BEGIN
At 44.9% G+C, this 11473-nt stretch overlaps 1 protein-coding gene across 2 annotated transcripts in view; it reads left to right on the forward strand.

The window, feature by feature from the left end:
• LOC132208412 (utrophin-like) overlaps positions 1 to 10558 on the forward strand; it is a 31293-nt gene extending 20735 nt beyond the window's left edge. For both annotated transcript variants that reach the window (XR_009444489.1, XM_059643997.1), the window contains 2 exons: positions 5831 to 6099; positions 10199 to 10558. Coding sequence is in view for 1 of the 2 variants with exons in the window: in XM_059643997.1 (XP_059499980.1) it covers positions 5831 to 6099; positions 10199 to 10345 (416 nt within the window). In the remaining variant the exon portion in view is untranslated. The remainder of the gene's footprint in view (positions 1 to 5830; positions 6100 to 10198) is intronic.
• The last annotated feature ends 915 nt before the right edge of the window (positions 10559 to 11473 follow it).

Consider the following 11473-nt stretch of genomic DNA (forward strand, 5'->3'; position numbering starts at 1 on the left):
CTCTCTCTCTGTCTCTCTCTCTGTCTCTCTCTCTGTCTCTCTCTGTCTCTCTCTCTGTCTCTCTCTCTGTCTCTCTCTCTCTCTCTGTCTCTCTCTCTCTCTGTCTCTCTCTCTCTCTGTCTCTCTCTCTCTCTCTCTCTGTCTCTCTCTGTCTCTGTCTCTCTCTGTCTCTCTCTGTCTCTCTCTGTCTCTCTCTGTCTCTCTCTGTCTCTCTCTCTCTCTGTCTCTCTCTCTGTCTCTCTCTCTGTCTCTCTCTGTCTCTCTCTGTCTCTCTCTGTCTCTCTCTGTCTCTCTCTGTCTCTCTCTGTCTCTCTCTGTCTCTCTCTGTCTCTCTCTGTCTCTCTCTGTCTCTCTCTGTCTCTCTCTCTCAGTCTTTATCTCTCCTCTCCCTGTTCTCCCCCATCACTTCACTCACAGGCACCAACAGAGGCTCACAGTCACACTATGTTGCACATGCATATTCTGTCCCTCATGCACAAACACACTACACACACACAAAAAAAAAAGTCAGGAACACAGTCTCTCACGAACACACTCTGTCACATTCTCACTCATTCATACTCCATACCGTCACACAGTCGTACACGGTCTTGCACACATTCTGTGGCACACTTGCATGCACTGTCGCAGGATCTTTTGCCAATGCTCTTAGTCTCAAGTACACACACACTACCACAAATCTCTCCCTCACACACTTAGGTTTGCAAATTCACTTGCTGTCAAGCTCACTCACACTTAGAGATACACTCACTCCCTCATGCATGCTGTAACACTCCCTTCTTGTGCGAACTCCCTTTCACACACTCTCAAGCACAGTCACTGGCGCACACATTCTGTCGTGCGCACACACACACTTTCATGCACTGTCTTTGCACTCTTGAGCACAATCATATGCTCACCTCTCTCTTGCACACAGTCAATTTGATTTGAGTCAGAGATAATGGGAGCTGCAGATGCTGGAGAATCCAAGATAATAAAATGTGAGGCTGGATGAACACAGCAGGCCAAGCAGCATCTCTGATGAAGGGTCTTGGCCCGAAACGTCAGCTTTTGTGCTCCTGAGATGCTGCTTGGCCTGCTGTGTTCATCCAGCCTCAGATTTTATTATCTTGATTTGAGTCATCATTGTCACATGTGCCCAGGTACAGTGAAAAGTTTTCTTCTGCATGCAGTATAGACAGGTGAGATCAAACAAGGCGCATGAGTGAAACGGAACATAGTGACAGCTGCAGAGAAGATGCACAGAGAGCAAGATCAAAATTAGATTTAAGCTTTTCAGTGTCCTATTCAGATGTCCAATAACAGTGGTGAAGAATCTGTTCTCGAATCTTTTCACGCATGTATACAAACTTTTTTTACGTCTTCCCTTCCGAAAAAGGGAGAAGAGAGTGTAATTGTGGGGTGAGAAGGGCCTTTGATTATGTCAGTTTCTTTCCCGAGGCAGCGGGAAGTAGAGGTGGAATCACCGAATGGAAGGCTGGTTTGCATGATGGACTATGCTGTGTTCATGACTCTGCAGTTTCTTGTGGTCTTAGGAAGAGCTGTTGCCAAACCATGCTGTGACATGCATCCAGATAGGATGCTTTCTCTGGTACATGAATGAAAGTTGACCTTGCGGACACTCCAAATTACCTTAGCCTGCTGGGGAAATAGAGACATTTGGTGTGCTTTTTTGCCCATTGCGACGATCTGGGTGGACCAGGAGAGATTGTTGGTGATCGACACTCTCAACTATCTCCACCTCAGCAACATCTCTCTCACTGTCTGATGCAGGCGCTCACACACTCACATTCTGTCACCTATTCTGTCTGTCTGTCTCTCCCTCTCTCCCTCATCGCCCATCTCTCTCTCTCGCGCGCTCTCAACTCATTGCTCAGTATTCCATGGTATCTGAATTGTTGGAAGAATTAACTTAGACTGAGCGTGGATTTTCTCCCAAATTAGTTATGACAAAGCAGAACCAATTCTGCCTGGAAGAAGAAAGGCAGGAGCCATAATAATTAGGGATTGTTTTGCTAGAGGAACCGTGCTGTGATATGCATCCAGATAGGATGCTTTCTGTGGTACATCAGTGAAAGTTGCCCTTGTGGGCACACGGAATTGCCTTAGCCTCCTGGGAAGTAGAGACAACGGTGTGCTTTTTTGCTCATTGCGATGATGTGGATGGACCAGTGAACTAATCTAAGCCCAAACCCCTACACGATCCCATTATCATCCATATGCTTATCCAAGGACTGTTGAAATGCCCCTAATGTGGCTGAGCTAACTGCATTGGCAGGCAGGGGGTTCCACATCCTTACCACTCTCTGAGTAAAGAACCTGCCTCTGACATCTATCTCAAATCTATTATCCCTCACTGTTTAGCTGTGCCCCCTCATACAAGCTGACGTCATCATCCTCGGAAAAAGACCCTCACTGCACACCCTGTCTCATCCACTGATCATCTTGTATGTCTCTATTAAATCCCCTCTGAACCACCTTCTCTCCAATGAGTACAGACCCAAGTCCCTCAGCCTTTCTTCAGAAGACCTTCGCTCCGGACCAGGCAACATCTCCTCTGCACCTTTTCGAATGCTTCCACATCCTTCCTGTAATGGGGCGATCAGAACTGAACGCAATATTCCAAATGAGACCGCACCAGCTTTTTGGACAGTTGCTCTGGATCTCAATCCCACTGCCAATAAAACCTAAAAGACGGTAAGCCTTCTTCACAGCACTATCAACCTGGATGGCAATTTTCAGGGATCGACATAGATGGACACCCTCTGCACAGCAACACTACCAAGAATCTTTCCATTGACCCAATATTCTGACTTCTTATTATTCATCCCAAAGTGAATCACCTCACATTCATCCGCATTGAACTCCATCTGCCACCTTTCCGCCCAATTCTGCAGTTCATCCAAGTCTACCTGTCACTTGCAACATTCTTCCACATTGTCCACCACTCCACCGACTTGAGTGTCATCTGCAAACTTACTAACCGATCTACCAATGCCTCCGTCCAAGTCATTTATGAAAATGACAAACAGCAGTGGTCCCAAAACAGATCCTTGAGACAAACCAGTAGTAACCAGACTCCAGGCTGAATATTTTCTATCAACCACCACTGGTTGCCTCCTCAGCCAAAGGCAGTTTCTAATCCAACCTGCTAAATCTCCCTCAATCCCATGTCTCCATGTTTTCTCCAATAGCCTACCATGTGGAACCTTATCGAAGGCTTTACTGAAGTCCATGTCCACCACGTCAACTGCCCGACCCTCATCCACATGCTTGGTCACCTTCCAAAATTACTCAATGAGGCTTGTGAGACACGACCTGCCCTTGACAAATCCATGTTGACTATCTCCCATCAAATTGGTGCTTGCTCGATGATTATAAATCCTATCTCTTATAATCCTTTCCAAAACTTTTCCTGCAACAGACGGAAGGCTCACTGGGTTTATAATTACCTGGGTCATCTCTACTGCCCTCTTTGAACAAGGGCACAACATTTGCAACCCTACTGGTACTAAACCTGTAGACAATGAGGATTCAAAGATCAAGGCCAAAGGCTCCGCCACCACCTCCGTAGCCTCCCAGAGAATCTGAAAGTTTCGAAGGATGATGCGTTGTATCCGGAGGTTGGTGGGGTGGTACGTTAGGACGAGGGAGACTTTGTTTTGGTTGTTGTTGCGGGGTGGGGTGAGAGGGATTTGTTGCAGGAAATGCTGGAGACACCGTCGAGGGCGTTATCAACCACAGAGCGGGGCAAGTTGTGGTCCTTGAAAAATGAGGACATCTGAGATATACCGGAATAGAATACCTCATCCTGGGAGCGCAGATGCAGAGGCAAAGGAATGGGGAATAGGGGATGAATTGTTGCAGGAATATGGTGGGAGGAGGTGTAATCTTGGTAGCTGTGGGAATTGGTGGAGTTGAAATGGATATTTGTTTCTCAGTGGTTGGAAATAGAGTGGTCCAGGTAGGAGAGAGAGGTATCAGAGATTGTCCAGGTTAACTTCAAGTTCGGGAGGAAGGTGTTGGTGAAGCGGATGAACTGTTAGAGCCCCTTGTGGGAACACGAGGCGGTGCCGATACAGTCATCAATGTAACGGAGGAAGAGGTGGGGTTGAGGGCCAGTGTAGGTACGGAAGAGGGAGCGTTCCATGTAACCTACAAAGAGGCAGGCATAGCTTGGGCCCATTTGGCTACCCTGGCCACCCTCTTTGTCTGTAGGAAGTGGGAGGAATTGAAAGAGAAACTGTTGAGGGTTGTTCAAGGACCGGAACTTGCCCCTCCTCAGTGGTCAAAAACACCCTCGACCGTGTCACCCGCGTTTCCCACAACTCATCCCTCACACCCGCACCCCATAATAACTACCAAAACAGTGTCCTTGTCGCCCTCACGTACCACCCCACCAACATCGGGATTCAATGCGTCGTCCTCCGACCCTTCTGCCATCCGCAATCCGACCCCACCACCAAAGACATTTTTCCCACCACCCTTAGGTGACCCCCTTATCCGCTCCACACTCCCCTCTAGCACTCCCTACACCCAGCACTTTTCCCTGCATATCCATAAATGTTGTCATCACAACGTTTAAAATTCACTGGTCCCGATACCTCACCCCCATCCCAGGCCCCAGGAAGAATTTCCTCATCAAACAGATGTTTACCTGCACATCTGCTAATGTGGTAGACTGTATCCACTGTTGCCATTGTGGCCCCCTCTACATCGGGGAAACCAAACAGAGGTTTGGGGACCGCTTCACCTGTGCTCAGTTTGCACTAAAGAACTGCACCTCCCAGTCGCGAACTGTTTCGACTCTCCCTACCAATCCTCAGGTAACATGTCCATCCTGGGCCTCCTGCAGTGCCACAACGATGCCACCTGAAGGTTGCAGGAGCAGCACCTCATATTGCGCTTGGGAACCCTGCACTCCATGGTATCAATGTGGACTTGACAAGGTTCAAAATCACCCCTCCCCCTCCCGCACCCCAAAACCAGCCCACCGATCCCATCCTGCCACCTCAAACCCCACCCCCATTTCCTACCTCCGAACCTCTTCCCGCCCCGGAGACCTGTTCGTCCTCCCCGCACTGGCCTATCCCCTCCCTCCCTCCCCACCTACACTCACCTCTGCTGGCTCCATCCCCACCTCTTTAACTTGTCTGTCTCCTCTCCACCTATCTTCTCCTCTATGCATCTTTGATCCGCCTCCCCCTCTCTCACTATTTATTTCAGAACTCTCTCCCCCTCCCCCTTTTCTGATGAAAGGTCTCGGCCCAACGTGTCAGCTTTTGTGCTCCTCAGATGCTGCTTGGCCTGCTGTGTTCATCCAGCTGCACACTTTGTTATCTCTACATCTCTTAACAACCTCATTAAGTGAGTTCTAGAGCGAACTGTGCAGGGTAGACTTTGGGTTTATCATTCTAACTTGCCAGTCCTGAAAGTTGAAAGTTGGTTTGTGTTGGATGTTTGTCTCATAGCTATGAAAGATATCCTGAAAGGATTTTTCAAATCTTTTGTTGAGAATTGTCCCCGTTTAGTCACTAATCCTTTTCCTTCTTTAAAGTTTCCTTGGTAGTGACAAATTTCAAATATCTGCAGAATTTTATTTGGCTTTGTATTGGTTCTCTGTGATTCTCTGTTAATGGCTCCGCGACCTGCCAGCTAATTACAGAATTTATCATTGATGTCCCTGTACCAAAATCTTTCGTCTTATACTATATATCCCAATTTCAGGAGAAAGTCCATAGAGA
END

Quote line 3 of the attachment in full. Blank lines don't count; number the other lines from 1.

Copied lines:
• LOC132208412 (utrophin-like) overlaps positions 1 to 10558 on the forward strand; it is a 31293-nt gene extending 20735 nt beyond the window's left edge. For both annotated transcript variants that reach the window (XR_009444489.1, XM_059643997.1), the window contains 2 exons: positions 5831 to 6099; positions 10199 to 10558. Coding sequence is in view for 1 of the 2 variants with exons in the window: in XM_059643997.1 (XP_059499980.1) it covers positions 5831 to 6099; positions 10199 to 10345 (416 nt within the window). In the remaining variant the exon portion in view is untranslated. The remainder of the gene's footprint in view (positions 1 to 5830; positions 6100 to 10198) is intronic.